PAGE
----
Finally, to encourage older workload migration, Microsoft announced that if you migrate Windows Server or SQL Server 2008/R2 to Azure, you will get three years of free extended security updates on those systems. This could save you some money when Windows Server and SQL Server 2008/ R2 end of support (EOS).

So many announcements, so little time. Expect more detailed posts on most if not all of the above piece over the coming weeks and months.

Azure IAAS Disaster Recovery

The ability to recover your IAAS VMs in Azure to a different region has been a logical requirement within Azure for quite some time. Microsoft made the feature available in preview last year and this week have made it GA.

Azure DR allows you to recover your IAAS VMs in a different Azure region should their initial region become unavailable. For example, you run your workloads in North Europe, the region experiences significant downtime, you are now able to recover your workloads in West Europe.

In this post I will go through setting up an individual VM to replicate from North Europe to West. However, it’s worth pointing out that DR should be a business discussion, not just technical. All scenarios that could occur, within reason, should be discussed to decide whether DR is warranted. For example, if your business entirely relies on your premises for production, if you lose the premises, you don’t need DR as there is no production capability regardless of system recovery etc. The idea is to scope what DR actually means for your business and remember, DR is only valid if it is tested!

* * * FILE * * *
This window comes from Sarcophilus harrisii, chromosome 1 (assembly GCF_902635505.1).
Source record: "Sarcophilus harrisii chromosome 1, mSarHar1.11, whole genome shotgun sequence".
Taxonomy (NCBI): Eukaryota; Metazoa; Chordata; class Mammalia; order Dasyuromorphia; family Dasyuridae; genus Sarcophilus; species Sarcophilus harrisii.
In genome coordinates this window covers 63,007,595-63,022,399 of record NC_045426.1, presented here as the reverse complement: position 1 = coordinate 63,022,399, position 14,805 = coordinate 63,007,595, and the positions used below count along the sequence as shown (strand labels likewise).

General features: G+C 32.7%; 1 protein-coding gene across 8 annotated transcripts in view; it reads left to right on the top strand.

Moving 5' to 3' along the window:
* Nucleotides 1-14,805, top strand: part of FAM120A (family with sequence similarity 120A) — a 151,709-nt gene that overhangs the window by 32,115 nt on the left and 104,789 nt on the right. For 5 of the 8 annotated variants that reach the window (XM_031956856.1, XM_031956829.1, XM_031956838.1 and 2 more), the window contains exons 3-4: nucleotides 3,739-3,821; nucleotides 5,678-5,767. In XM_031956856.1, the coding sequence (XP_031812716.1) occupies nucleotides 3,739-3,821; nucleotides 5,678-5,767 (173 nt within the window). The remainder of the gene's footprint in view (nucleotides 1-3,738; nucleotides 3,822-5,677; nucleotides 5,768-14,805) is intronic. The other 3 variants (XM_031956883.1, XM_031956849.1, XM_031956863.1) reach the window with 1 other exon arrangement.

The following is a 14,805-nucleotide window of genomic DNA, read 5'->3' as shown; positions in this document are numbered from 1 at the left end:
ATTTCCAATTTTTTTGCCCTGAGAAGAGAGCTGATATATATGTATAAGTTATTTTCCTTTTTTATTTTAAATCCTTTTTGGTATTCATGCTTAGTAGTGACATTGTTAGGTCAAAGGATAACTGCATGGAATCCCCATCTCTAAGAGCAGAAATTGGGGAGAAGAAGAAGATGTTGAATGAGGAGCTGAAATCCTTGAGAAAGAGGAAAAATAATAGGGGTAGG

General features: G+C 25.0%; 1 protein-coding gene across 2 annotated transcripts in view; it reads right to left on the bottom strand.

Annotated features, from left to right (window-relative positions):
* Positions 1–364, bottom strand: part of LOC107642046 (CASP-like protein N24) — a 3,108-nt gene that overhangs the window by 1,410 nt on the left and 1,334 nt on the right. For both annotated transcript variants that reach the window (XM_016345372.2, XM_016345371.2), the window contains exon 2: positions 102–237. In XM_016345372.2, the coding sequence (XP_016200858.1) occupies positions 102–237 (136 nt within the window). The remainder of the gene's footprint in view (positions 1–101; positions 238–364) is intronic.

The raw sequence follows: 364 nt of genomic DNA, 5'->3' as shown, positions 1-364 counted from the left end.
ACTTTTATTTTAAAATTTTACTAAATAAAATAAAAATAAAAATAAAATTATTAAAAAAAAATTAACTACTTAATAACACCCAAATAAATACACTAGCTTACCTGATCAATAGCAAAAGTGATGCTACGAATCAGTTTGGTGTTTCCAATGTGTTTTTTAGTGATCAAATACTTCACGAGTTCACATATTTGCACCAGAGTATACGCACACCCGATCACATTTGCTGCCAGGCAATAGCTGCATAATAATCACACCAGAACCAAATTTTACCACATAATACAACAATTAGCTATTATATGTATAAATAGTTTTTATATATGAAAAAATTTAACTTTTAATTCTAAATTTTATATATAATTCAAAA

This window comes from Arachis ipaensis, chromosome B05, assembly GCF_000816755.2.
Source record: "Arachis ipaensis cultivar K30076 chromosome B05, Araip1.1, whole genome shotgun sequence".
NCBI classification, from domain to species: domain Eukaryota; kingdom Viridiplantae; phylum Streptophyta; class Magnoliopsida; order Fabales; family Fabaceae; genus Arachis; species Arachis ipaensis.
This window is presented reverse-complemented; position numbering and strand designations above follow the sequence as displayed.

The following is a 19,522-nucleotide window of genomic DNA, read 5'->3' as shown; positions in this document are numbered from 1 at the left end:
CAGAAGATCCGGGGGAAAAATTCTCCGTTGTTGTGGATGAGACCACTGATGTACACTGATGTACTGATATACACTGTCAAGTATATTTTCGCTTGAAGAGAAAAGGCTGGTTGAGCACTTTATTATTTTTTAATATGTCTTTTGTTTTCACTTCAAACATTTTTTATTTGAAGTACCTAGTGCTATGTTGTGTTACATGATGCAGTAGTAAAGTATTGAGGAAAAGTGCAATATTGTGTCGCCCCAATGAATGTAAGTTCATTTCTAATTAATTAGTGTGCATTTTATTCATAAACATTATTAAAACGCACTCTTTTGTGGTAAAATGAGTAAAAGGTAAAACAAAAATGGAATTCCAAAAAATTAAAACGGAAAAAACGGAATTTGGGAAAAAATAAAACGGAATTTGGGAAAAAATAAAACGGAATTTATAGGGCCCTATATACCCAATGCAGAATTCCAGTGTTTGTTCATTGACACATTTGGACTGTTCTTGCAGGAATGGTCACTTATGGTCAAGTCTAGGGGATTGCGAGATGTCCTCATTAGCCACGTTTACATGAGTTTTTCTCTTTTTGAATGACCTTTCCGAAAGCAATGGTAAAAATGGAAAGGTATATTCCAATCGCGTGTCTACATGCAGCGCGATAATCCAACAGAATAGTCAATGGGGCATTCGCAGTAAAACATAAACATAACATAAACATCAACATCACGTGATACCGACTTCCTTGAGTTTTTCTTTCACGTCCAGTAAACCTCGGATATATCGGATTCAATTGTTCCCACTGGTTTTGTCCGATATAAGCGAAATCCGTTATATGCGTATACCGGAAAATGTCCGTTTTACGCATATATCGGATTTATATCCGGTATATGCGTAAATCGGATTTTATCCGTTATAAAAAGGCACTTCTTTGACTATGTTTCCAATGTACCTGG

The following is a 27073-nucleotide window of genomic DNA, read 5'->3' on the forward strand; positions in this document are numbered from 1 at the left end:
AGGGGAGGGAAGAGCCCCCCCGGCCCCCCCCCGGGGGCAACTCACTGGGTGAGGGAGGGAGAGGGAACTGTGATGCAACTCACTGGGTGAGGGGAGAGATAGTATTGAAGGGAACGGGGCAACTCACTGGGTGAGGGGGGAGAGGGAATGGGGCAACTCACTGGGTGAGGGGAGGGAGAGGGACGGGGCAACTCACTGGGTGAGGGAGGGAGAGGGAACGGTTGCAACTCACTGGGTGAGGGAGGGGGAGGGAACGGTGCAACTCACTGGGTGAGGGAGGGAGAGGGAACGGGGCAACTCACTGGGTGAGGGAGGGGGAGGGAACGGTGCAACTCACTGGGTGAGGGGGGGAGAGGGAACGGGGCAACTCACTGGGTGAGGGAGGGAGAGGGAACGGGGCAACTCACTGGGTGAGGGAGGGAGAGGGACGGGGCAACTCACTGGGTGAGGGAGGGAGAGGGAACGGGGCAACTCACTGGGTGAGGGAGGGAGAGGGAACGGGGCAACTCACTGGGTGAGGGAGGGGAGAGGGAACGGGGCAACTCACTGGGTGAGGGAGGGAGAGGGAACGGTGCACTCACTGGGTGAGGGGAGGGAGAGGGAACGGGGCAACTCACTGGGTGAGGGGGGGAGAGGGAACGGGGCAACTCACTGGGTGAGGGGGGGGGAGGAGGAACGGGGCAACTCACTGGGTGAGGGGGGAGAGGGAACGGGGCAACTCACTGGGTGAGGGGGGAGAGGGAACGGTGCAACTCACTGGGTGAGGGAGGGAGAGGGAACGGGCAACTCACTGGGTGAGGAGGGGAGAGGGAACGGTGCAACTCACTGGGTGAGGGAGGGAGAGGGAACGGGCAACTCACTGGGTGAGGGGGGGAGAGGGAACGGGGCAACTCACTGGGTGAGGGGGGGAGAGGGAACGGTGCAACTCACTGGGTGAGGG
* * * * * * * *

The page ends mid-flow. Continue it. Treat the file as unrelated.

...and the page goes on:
Enabling DR for a VM is straight forward. Open your VM blade and scroll down to Operations, you will see an option for Disaster Recovery

DRvmBlade

You select a Target Region that must be different from your current region, you can then choose the default settings for a POC. In my screen shot, I have created a Resource Group and Recovery Services Vault in WE already so will use those. Once submitted, replication for your VM will be enabled. You can then view the configured options:

DRvmSettings.PNG

And that’s it! Once synchronisation completes, you now have your VM protected in a different region. However, for it to be valid, you need to design and confirm your Recovery Plan then complete both a Test Failover and Complete Failover and Failback.

More reading on the overall concept and Azure-Azure DR specifics here.